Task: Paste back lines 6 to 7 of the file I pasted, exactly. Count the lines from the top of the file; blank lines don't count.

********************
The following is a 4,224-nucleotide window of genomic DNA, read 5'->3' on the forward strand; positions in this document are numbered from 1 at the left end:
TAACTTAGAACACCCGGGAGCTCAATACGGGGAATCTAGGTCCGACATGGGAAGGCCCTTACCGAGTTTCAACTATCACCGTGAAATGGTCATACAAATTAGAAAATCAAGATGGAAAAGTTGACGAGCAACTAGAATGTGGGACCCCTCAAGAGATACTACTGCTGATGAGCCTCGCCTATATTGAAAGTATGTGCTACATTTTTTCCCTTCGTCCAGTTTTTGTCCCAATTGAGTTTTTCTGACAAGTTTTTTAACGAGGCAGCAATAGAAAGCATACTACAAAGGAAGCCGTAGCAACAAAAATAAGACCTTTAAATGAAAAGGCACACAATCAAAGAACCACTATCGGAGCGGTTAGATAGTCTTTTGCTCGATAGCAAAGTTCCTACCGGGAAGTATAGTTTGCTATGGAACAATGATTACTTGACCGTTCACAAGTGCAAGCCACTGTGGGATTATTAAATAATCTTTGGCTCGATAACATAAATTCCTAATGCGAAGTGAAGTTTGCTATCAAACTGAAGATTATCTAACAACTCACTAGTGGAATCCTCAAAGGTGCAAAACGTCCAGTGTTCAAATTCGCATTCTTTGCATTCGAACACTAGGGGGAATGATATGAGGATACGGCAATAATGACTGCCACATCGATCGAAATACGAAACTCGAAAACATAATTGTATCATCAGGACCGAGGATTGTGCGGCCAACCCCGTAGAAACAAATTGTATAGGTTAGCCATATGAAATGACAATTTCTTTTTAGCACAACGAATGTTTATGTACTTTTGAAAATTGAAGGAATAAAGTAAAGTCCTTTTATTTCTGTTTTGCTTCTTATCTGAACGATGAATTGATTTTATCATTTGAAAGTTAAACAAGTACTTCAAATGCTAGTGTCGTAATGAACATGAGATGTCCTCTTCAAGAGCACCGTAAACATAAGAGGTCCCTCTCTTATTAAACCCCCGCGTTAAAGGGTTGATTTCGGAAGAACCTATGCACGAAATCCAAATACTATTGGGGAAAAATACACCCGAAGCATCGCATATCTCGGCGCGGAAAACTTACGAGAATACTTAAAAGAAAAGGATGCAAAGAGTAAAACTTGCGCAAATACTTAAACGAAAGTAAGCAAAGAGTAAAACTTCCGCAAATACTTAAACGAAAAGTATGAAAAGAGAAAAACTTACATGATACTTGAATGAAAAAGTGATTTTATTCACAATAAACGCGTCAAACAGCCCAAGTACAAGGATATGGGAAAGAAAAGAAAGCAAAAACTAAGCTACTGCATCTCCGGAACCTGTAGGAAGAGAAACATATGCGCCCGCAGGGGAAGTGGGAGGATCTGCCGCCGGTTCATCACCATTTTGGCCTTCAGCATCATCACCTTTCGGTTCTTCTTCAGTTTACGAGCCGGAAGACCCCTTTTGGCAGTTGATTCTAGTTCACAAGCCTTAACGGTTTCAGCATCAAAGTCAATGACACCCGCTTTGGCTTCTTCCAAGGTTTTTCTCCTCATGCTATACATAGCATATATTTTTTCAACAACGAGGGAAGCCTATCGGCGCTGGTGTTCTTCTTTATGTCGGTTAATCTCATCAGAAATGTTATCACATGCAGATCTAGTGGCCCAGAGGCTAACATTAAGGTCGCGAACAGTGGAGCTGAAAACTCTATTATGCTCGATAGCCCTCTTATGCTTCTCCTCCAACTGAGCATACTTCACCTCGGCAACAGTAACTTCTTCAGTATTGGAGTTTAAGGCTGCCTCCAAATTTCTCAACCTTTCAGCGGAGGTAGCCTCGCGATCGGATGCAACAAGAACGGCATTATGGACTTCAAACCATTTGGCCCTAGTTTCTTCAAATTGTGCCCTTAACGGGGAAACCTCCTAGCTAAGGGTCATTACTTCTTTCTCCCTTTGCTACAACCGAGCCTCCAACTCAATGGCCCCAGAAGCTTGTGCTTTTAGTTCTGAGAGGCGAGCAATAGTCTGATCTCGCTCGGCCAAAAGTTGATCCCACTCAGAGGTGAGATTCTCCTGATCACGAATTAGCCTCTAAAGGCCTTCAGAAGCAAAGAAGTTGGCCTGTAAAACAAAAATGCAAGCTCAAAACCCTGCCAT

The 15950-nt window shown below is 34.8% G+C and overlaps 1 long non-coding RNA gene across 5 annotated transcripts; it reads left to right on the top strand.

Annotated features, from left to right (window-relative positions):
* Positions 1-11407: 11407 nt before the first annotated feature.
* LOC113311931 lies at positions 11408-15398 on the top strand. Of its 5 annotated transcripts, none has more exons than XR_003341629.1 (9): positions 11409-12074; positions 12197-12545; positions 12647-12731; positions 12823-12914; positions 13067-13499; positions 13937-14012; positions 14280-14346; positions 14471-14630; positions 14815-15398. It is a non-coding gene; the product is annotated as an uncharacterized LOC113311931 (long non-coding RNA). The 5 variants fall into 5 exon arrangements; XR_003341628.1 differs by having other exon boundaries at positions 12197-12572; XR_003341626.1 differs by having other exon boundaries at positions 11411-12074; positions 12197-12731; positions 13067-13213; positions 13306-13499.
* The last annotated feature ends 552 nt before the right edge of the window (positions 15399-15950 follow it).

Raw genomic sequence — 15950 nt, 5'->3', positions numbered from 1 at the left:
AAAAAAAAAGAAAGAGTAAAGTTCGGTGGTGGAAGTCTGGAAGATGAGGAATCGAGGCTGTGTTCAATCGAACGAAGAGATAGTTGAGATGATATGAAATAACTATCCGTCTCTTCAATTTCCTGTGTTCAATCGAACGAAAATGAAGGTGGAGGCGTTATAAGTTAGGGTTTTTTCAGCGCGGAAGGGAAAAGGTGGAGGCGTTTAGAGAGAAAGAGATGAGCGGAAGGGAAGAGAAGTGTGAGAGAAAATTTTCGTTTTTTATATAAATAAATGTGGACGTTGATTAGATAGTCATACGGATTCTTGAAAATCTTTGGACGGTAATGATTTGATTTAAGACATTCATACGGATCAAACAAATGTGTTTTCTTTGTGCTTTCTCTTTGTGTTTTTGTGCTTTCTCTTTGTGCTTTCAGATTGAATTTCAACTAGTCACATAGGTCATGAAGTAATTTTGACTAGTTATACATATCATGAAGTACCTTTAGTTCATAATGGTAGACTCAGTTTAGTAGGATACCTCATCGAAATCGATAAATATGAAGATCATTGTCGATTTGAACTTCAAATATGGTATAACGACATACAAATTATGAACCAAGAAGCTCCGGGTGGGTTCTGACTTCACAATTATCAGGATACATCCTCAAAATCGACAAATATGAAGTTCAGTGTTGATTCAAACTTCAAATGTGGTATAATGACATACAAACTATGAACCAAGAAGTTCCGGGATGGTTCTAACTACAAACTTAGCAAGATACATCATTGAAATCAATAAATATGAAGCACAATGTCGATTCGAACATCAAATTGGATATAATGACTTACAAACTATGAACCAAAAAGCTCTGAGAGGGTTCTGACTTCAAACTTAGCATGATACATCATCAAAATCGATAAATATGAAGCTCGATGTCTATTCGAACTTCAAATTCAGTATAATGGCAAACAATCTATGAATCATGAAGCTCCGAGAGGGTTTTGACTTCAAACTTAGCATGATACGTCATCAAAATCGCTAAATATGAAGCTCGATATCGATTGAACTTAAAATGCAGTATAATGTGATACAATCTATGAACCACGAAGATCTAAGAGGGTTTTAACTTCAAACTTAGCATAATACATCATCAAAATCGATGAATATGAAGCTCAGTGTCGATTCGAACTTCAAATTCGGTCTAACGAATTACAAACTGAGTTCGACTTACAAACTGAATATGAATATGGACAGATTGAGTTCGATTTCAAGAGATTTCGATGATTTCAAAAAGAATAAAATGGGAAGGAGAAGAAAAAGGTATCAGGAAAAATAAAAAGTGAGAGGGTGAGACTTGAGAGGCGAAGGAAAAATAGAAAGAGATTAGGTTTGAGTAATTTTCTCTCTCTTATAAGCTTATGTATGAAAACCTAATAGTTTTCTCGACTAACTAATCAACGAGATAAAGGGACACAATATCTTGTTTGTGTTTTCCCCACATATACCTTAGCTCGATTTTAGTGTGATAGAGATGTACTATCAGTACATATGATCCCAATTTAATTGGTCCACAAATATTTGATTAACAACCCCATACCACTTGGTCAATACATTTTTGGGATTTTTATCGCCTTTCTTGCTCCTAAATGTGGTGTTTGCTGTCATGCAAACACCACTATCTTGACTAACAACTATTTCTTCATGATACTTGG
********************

* LOC113311931 lies at positions 11408-15398 on the top strand. Of its 5 annotated transcripts, none has more exons than XR_003341629.1 (9): positions 11409-12074; positions 12197-12545; positions 12647-12731; positions 12823-12914; positions 13067-13499; positions 13937-14012; positions 14280-14346; positions 14471-14630; positions 14815-15398. It is a non-coding gene; the product is annotated as an uncharacterized LOC113311931 (long non-coding RNA). The 5 variants fall into 5 exon arrangements; XR_003341628.1 differs by having other exon boundaries at positions 12197-12572; XR_003341626.1 differs by having other exon boundaries at positions 11411-12074; positions 12197-12731; positions 13067-13213; positions 13306-13499.
* The last annotated feature ends 552 nt before the right edge of the window (positions 15399-15950 follow it).